But that is not all I am doing. I have an assignment that I must complete after finishing each book. I am doing sample query letters. I am a little nervous about it. They are not easy to write, but I need the practice. I can’t very well right 50 novels so that I can practice writing 50 queries. I have yet to decide if I will do the synopsis as well.

One busy bee. That is what I am.

Fortune Magazine: Understanding Greatness

I read a fabulous article on greatness the other day in Fortune magazine and I am going to encourage all of you to read it at Secrets of greatness: Practice and hard work bring success - October 30, 2006 .

The entire magazine is about excellence and people who have done great things. But this article in particular was fascinating. I have read similar articles researching this very phenomenon. What makes certain people great? Is it talent or practice? Is it something you are simply born with or can anyone become successful? For point of clarification here, I am not talking successful as in, “makes a decent amount of money, lives in a nice home and drives a nice car”. I’m talking household name successful. What makes a Michael Jordan, a Tiger Woods, and a Martha Stewart (Criminal record excluded)? How does one business: Microsoft, Apple, Wal-Mart…become great and another one file for bankruptcy?

I have always been fascinated with leadership, and for the businesses I believe the top executive plays a huge role. So what makes those leaders, those individuals better at business than others? What leads to greatness?

The article starts by looking at the ten year rule, reporting that 99% of the time case studies will show that the… bestselling author, computer guru, business tycoon, Olympic athlete—pick your favorite—had at minimum 10 years of dedicated practice (a.k.a. hard work) prior to becoming successful. It’s the difference between being good at something, and being great.

The rule even holds true in pop culture. Pick a celebrity, a rock star, an actress…Jennifer Lopez. She was acting in Selena…she was a back up dancer for Janet Jackson, she was a choreographer and dancer on In Living Color…all before she had her first album come out started making multimillion dollar movies and became the infamous j-lo. Go back even farther…she talks about taking dance lesson every day, being poor and never giving up on her dream. It all equals 10 plus years.

Another example is Grey’s Anatomy star Patrick Dempsey. Suddenly he’s everywhere, adorning the covers of Cosmo and TV guide. Just say McDreamy and people know who you’re talking about. But his credits go back to 1985. Dempsey’s appeared in numerous TV movies, sitcoms and dramas (The Practice and Will & Grace), and even some popular films like Scream 3 (2000), and Sweet Home Alabama (2002). That’s ten plus years.

Even the young ones have paid their dues. Tiger Woods was a toddler when he started to play golf. Pop Stars Brittney Spears, Christina Aguilera and Justin Timberlake were all paid entertainers before hitting puberty. Some will argue that it was their innate talent that allowed them to master their craft so early. But talent alone cannot be enough. If any one of these people had given up before the 10 year mark, they would not be famous. Those who do seem to sprout up out of no where…look ten years into the future…do you even remember their names? This is the difference between a one hit wonder, an average or good person getting their seven seconds of fame and true greatness.

The other good point the article makes is that time is not enough. Remember the old saying, “practice makes perfect,”? This is perhaps the most interesting of everything studies on greatness have found. People who achieve greatness, strive for continual improvement. This improvement can only be accomplished by what they call deliberate practice. That means very specific goals, repetition, and evaluation. It means constantly pushing yourself to do more than what you think you are capable of doing. It is the same mentality that you use in fitness training, which I use in the gym. You have a set number of workouts. If you miss one, you feel it. So you have to do it every day, three times a week…there has to be a schedule. You do cardio; you lift weights, all with specific and measurable goals in mind. If you never increase the intensity of your workouts, you never improve. If I can jog three miles a day but come to the gym and walk on the treadmill for 15 minutes, I might as well be sitting at home. The activity is great. It will keep you healthy; it will maintain your weight. But you won’t get faster or stronger doing that. You can’t train for a marathon that way.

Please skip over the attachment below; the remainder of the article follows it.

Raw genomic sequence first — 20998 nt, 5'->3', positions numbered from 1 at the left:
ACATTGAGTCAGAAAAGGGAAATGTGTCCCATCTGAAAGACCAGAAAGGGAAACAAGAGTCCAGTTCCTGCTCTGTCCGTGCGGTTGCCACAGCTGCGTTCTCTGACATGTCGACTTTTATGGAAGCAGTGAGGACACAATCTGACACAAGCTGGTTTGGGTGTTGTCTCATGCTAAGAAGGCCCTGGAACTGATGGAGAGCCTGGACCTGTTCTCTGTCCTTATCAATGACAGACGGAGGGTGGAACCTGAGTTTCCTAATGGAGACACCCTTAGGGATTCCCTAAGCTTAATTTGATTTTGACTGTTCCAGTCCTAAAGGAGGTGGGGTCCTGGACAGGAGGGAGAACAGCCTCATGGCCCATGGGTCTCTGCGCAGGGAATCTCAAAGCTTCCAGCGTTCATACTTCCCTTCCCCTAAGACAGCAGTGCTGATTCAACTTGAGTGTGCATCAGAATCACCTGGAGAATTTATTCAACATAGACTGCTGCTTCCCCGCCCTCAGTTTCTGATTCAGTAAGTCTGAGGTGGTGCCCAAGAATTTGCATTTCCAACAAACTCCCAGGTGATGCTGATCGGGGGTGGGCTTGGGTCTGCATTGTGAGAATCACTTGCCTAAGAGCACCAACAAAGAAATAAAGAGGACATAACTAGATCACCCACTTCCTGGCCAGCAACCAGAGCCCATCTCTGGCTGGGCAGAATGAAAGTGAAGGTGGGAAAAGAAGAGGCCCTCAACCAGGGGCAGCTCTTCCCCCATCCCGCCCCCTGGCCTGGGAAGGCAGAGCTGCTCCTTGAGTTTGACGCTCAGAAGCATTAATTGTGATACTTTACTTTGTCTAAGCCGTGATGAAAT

This same practice can be applied to a variety of life’s tasks and can help you to continually improve in your career. I like that. It might take a very type A personality to stick to a regimen like this…but CEO, Athlete or Musician isn’t obsessive compulsive about their career? It’s the difference between good…and great.

NBC Cancels Programs and Bestselling Books

So this is interesting. I read two articles this week about NBC and whether or not they were going to cancel their long anticipated hit of the season, Studio 60 on the Sunset Strip. I thought the show was quite successful. In my previous rant about NBC I might have even suggested that had the put on a show as good as Studio 60 at their 8 o’clock time slot they would not be in the turmoil that they are in now. I agree that their problem is not bad lineups but bad shows. And the critics in each of these articles I read online were agreeing. Some of the comments were very, very, harsh. But I digress. The point I would like to make is that what other industry in America is there when 7 and a half million customers, buyers or clients is not a big deal? Believe me; I would be very happy with 7 million readers!

Speaking of book sales, guess which book is topping the charts! I’ll give you a hint, it’s a children’s book and it is not Harry Potter. The End by Lemony Snicket!! I haven’t read any of the books, I watched the movie that came out…I might even own it, but that is far as my unfortunate experience goes. But these numbers are very impressive. Check out this excerpt from The Book Standard,

“Lemony Snicket kept up his End of the bargain with HarperCollins, which printed an unprecedented 500,000 copies of the final book in his Series of Unfortunate Events: The End stays on top of the Overall Chart for the second consecutive week, moving 149,000 more of those copies. The End leads an encouraging performance from the Top Five, with every one of them—including three gun-ho bestselling authors and one rising political star—selling more than 50,000.”

Do you think this is average sales? Let me just fill you in on the competition.
1. THE END, Lemony Snicket (HarperCollins, Hardcover, 0064410161)
2. THE INNOCENT MAN, John Grisham (Doubleday, Hardcover, 0385517238)
3. FOR ONE MORE DAY, Mitch Albom (Hyperion, Hardcover, 1401303277)
4. THE AUDACITY OF HOPE, Barack Obama (Crown, Hardcover, 0307237699)
5. THE COLLECTORS, David Baldacci (Warner Books, Hardcover, 044653109X)

Barack Obama’s book sold 67,000 copies last week, and fell short to John Grisham’s excursion into Non Fiction. In its first week, The Innocent Man sold 171,000 copies but was still beat out by The End which debuted at 192,000 units.